Andy Warhol Foundation Settles With Artist Lynn Goldsmith After Landmark Ruling

The sum includes nearly $11,000 in legal fees and covers a 2016 license to Condé Nast.

Lynn Goldsmith's photograph of musician Prince. Photo: Lynn Goldsmith/Corbis/VCG via Getty Images.

Nearly a year after the U.S. Supreme Court handed down its landmark copyright decision siding with artist Lynn Goldsmith, the Andy Warhol Foundation for the Visual Arts has agreed to pay the photographer a $21,000 settlement to end the dispute.

The settlement was announced in a joint filing made by the photographer and the Andy Warhol Foundation in the U.S. District Court in Manhattan.

The case centered on a photograph Goldsmith took of the musical artist Prince in 1981, three years before he released his album “Purple Rain” and became an international superstar. When Prince released his groundbreaking album, the magazine Vanity Fair spent $400 to license the photo as an artist’s reference and commissioned Warhol to make a screenprint based on it.

Andy Warhol's Prince illustration based on the Lynn Goldsmith photograph as it appeared in Vanity Fair, here reproduced in court documents.

Andy Warhol’s Prince illustration based on the Lynn Goldsmith photograph as it appeared in Vanity Fair, here reproduced in court documents.

Goldsmith has said in court documents that she was unaware that the image was to be used by Warhol and that he would continue to make artworks, not commissioned by Vanity Fair, collectively known as his Prince Series. When Prince died in 2016, the magazine Condé Nast used one of Warhol’s prints on its cover to pay tribute to the famed musician.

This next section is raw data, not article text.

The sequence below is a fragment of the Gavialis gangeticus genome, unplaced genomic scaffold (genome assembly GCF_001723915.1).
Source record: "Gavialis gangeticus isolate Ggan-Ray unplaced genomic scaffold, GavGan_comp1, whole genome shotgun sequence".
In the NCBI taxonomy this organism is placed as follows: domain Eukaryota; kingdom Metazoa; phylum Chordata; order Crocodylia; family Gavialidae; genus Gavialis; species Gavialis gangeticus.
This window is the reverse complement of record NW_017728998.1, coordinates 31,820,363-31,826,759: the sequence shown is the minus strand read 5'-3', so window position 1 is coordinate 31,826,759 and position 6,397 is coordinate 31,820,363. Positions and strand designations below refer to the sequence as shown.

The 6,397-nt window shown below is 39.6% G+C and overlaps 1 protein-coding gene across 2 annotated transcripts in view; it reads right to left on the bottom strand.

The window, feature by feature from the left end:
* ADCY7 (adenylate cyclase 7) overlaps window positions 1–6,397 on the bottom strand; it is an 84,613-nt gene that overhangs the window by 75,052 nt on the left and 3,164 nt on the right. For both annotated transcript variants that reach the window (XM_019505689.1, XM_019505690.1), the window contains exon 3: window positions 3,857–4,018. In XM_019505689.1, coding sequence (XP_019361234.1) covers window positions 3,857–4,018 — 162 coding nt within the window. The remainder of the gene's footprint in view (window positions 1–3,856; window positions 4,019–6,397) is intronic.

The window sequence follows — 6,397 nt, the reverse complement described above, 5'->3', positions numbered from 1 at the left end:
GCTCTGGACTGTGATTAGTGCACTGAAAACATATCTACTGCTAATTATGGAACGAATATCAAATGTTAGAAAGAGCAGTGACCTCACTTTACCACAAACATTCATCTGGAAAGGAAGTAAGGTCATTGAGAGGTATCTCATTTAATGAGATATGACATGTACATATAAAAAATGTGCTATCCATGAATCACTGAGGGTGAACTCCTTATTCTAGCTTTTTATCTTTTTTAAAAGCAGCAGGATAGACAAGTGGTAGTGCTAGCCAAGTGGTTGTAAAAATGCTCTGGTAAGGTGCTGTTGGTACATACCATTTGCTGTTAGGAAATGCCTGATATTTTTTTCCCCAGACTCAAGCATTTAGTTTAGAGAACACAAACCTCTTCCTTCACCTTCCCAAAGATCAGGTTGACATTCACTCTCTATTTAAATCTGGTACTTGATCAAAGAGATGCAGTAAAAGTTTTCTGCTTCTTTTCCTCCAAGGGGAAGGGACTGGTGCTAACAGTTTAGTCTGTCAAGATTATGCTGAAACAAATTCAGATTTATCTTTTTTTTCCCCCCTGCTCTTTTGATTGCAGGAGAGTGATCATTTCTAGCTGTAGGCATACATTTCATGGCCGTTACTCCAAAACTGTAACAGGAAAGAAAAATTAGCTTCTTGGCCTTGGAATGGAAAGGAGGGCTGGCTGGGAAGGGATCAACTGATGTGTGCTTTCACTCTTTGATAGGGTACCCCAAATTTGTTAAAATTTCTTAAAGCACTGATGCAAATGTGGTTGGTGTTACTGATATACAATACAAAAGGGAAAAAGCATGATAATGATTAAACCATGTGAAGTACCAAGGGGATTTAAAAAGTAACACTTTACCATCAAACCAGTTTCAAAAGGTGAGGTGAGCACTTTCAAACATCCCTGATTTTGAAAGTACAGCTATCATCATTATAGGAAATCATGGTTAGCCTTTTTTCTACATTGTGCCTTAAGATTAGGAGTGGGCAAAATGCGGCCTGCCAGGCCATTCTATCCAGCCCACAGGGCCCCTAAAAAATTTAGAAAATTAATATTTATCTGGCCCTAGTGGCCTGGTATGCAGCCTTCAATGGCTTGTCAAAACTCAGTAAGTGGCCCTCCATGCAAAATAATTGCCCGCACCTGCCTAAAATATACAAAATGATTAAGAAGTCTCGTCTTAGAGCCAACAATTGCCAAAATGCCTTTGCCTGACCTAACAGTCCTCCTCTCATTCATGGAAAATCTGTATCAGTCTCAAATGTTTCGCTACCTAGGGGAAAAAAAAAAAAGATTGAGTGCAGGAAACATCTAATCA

The photographer’s lawsuit had stemmed around the 2016 license to Condé Nast, as the statute of limitations for the alleged copyright infringement by Warhol had run out. The $21,000 settlement includes an award of $10,250 to cover the 2016 license, with the remainder reimbursing the Goldsmith for her legal fees, court documents show.

a woman stands in a boxing ring wearing a pair of red gloves that read 'warhol foundation vs goldsmith'

Lynn Goldsmith waged a years-long battle against the Andy Warhol Foundation. Photo courtesy of Lynn Goldsmith.

The Andy Warhol Foundation, which manages the estate of the pop artist, who died in 1987, has long contended that Warhol’s use of the Goldsmith’s photograph was fair use. The U.S. Supreme Court determined that Warhol did infringe on Goldsmith’s copyright because it did not meet the criteria for fair use, because both works had served the same commercial purpose. However, the justices did not determine the decision applied to the whole of the “Prince Series.”

“AWF’s position is that the original creation of the Prince Series was fair use, and that nothing in the Supreme Court’s opinion undermines that view,” the foundation said in the joint filing.

Goldsmith said she is not advancing claims for relief for the remainder of the Prince Series because the statute of limitations has expired. The foundation has thus agreed to withdraw its lawsuit against the photographer seeking a judgment declaring whether the “Prince Series” in full violated her copyright.

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